After his way-out adventure 20,000 leagues beneath the sea in THE ZEMLYA EXPEDITION, the Death Merchant's next adventure, set in North Africa, seems almost staid in comparison. NIGHTMARE IN ALGERIA certainly has less story and may be the most thinly plotted Death Merchant book I've yet read. #18 in the long-running Pinnacle series, Joseph Rosenberger's 1976 novel finds Richard Camellion undercover in Algeria with Palestinian terrorists calling themselves the Blood Sons of Allah. His cover is blown in the first chapter, however, by the unexpected arrival of Irina Golbov, a KGB agent of Camellion's acquaintance.

After some very graphic bloodshed, the Death Merchant escapes, but his assignment remains: to prevent the Sons of Allah and black American traitors called the Black Avengers from succeeding in their plot to assassinate Gerald Ford, Henry Kissinger and Anwar Sadat. However, they don't really get very far, and as per usual for the series, at least half of the book's 180 pages are dedicated to describing various methods of destroying the human body. Frankly, it becomes monotonous after awhile, very much like a Michael Bay movie where one is just pounded over and over with action and violence without style or motivation. Rosenberger has no interest in story or pacing, just killing. The Death Merchant books are sexless and the definition of "in your face," yet they do serve as perfect mindless fodder for reading on the train or at the beach, though Rosenberger's racist, xenophobic, atheist and vaguely anti-Semitic attitudes may be a turnoff for you.

Oh, and Rosenberger also reveals the real truth behind the JFK assassination, as it is told to the Death Merchant by a reliable source. Now you really have to read NIGHTMARE IN ALGERIA.

Wednesday, January 21, 2009

Bloodfist II

Don "The Dragon" Wilson returned to the BLOODFIST franchise almost exactly one year after the original film for the imaginatively titled BLOODFIST II. Believe it or not, the sequel received an even larger release, hitting 92 screens in the fall of 1990. Even though this type of independently financed action movie was much more often seen on cable television and videocassette, Concorde managed to squeeze this one into theaters, so studio head Roger Corman must have seen potential in the series' premise or its star.

Two years after the accidental death of an opponent spurred him to retire from professional fighting, undefeated light heavyweight kickboxing champion Jake Raye (Wilson) receives a phone call from his good friend and former trainer Vinnie (Maurice Smith), who's in trouble and needs Jake to fly to Manila to help him out of a jam.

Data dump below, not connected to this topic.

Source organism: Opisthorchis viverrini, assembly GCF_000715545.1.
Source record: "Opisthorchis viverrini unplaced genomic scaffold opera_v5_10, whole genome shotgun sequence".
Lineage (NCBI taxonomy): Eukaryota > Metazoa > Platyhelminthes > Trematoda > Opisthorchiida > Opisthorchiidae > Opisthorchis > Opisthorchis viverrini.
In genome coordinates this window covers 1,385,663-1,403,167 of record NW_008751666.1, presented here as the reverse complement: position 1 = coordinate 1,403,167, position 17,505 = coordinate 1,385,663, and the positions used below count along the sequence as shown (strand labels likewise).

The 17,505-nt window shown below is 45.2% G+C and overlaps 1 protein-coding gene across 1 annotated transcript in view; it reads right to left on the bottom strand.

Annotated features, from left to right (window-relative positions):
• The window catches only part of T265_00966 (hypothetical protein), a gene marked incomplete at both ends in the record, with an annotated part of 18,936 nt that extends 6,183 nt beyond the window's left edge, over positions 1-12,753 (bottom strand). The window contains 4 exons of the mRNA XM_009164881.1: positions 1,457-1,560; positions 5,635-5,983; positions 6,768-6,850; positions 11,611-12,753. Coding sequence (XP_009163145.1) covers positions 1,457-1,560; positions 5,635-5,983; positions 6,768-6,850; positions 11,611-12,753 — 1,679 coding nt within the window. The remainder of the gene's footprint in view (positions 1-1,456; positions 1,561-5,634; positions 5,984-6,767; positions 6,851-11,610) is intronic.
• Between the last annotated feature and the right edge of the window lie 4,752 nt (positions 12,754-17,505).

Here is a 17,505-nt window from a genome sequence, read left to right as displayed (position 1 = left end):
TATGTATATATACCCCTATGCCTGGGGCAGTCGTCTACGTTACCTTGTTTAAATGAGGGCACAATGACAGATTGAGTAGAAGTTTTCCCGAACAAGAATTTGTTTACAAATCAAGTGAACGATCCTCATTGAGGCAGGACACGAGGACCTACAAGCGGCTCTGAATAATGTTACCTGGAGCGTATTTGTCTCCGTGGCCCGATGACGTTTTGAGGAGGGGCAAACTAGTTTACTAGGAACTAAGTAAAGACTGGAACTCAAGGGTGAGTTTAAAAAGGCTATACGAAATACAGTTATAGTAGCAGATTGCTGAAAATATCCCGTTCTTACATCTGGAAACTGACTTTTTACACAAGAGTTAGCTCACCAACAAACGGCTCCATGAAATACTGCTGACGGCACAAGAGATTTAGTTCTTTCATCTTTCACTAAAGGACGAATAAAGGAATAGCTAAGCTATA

Jake is just off the plane when he is lured by beautiful Mariella (Rina Reyes) to an abandoned warehouse, where he is waylaid and abducted to Paradise, a private island owned by megalomaniac Su (Joe Mari Avellana). Su has arranged a modern-day, but just as corrupt, version of ancient Roman gladiator battles. He has kidnapped professional fighters—boxing, karate, kickboxing and other martial-arts champions—from all over the world to compete in his games for the enjoyment of his wealthy friends. Jake and his companions are to be pitted against Su's private army, which have been artificially enhanced with a new super-steroid developed by German mad scientist Dieter (Robert Marius).

Readers of BLACKBELT and THE DEADLY HANDS OF KUNG FU magazines should get a real (ahem) kick out of BLOODFIST II, which offers a lot of fighting. A lot of fighting. I doubt more than five or six minutes ever pass without Wilson or one of his friends getting into a battle with somebody, usually using their bare hands and feet, but sometimes grabbing a handy knife, staff, spear or sword. Since much of the cast, including "The Dragon" (Wilson's homage to Bruce Lee extends to scripter Catherine Cyran's swiping of ENTER THE DRAGON's storyline), are actual martial-arts champions, the frequent fight scenes have an air of authenticity about them that help ground the comic-book plot in some sort of reality.

Not that you should take BLOODFIST II seriously, especially with Marius' diabolically campy performance screaming for attention, but for 84 minutes of straight-on martial-arts action, it fits the bill quite well. Cyran didn't seem especially proud of it or her other screenplays for Concorde when she was interviewed in the documentary SOME NUDITY REQUIRED. Director Andy Blumenthal, who handles the brisk pace and Wilson's thesping limitations rather well, doesn't seem to have directed another film, though he did return to his "day job" as a film editor. The oddest thing about this movie is that director Wes Craven and character actor Stephen Tobolowsky are created as "advisors."